Strengths and limitations
The strengths involve bringing attention back to how stressful life events may negatively affect the prognosis of someone with psychosis. An objective methodology was adopted to quantify the relationships between stressful life events and their impact. The consideration for demographic variables also lessened a confounding effect. That is, extraneous variables, when unaccounted for, may skew the study findings, such as medication adherence which may improve psychosis.
- Only having two points in time to gather data. Adopting further timepoints may have provided richer detail about the impact of stressful events.
- There are, therefore, queries about how well the study measured exposure to stressful life events, while the List of Threatening Experiences questionnaire, created in 1985, could be argued to be rather dated, with more current tools available, such as the Stressful Life Events Screening Questionnaire (SLESQ; Goodman et al., 1998).
- Increasing the range of questionnaires about stress would have been valuable, in terms of interpreting the event and how the event was perceived as stressful. This might have resulted in a better understanding of the stressful life event, stress sensitivity alongside perception of the event, and onset/relapse of psychosis.
- Moreover, it is not clear how the study drop-out rate impacted the final findings, perhaps making the findings less statistically significant.
- Lastly, questions are raised about how relapse was defined especially with Crisis and Home Treatment teams assisting people at home when acutely unwell. Whilst acuity of illness may require hospital admission, other factors that are not considered can play a part, for example, risk to self and/or others.
Implications for practice
Mental health care is more than pharmacological treatment despite its possible benefits. When reflecting on the results, psychosocial approaches must also be considered when assisting people experiencing psychosis, to improve their abilities to manage life difficulties. Notably, support is needed to access meaningful activities, adopting cognitive behavioural therapy (CBT) interventions, to appreciate the link between thoughts and how stressful events are perceived, while also exploring stress management techniques to lessen the negative impact of some events.
We all encounter stress that might be debilitating, and this is amplified when undergoing extreme mental distress. Whilst medication can be the first line of treatment; gaining a better understanding of the person should not be precluded, such as their desires and needs as recommended by The National Institute for Health and Care Excellence (2014) guidance. This might involve improving relations with family such as through family work to help significant others understand psychosis and look at ways to problem solve as a family, working on patient strengths as a means to tap into ways to develop coping, the aforementioned CBT to empower patients to challenge negative thoughts, and social support.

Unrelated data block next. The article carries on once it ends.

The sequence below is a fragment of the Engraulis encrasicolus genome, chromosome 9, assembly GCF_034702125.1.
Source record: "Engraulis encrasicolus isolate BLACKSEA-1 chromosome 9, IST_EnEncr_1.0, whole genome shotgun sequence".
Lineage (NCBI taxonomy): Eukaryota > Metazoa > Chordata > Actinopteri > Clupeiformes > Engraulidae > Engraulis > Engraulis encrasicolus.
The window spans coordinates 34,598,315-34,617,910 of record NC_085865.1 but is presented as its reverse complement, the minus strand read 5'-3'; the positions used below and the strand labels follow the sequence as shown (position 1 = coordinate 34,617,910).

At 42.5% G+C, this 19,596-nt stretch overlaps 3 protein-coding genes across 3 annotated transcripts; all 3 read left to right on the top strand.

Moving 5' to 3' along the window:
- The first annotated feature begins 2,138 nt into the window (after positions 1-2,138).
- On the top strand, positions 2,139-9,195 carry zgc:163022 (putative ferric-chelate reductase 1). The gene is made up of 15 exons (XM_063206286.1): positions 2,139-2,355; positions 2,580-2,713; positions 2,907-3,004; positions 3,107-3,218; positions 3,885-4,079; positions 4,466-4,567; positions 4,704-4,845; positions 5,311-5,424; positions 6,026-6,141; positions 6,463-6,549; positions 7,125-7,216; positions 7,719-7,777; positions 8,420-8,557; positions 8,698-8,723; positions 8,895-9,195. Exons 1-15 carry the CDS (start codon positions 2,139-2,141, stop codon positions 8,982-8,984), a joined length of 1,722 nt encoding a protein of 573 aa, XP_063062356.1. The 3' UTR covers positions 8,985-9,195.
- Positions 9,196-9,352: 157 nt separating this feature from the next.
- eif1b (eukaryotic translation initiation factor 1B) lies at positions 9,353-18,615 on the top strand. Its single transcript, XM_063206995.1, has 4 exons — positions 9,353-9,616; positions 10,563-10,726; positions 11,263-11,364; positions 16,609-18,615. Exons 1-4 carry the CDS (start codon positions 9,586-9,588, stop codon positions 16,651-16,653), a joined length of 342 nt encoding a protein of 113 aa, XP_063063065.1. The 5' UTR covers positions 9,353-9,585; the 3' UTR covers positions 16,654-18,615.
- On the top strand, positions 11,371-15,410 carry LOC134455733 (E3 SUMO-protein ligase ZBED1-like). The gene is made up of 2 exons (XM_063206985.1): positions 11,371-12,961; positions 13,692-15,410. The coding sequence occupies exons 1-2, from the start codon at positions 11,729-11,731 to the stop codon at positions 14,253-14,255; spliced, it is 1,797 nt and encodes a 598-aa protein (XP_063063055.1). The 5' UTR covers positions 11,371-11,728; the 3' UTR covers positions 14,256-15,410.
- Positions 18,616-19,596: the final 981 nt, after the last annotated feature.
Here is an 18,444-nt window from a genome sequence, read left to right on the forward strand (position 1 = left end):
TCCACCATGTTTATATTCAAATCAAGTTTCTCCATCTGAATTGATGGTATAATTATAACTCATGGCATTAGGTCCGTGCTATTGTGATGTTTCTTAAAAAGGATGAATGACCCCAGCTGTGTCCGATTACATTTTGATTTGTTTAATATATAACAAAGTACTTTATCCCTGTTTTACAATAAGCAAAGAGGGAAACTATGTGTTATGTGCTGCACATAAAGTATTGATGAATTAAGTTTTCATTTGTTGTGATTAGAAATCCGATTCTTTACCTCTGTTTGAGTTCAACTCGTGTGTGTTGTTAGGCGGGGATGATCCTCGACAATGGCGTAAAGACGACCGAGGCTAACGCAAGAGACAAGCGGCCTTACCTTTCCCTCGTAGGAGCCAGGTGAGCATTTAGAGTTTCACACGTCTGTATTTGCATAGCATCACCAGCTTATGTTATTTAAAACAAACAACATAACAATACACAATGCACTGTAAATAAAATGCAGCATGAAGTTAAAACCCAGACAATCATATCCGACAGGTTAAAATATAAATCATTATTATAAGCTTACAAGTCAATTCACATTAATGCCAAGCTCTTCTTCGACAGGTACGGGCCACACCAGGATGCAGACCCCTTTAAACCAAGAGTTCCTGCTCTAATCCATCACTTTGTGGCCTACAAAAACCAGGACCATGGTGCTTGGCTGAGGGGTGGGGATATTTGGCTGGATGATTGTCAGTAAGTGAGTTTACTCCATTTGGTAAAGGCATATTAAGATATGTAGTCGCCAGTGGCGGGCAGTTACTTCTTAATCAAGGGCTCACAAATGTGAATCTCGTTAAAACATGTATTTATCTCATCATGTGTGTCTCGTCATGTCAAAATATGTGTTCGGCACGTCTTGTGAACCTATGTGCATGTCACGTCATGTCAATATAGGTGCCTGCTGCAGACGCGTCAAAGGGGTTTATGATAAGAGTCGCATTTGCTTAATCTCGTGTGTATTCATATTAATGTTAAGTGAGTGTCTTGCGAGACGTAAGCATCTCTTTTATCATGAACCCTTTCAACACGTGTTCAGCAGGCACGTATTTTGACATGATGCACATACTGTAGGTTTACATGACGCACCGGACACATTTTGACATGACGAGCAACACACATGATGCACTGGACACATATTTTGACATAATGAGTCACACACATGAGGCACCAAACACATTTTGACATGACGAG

In terms of social support, care planning enriches the opportunity to address life’s difficulties, moving care beyond mere parts of a psychiatric condition. This links to social recovery, a facet of the recovery landscape involving enriching a meaningful life even with mental health difficulties (Anthony, 1993). Rather than only emphasising the use of medication; social recovery involves building a fulfilling social identity (Ramon, 2018). Hence assistance is required to help navigate life difficulties impacting that identity. It can be argued that events are particularly impactful because it impairs social attributes to have a meaningful life. This can include addressing issues regarding finances, employment, education, friendship, and companionship (Birken et al., 2023), alongside social activities that might be pleasurable (Slade et al., 2014). Also included is assistance to access resources that mitigate stressful events, for example going to the council for housing, going to the benefits office to aid with financial difficulties, or seeking help from citizens advice if it seems the patient’s rights have been impeded in some way (Lakey & Orehek, 2011).
Assisting the patient may raise awareness of what services are available that could lessen stressful life events, highlighting an advocacy role for clinicians to support patients. Also, while under care, support is available when needs appear unmet when accessing the aforementioned services, as well as assistance with accessing groups that relate to hobbies to engage in meaningful activities (Lakey & Orehek, 2011). Essentially, social recovery may address stressful life events, advocated by Bhattacharyya et al. (2023) in the reviewed paper, and as such, may contribute to a life that is meaningful and fulfilling.
Statement of interests
Kris Deering has no association with the authors of the reviewed paper.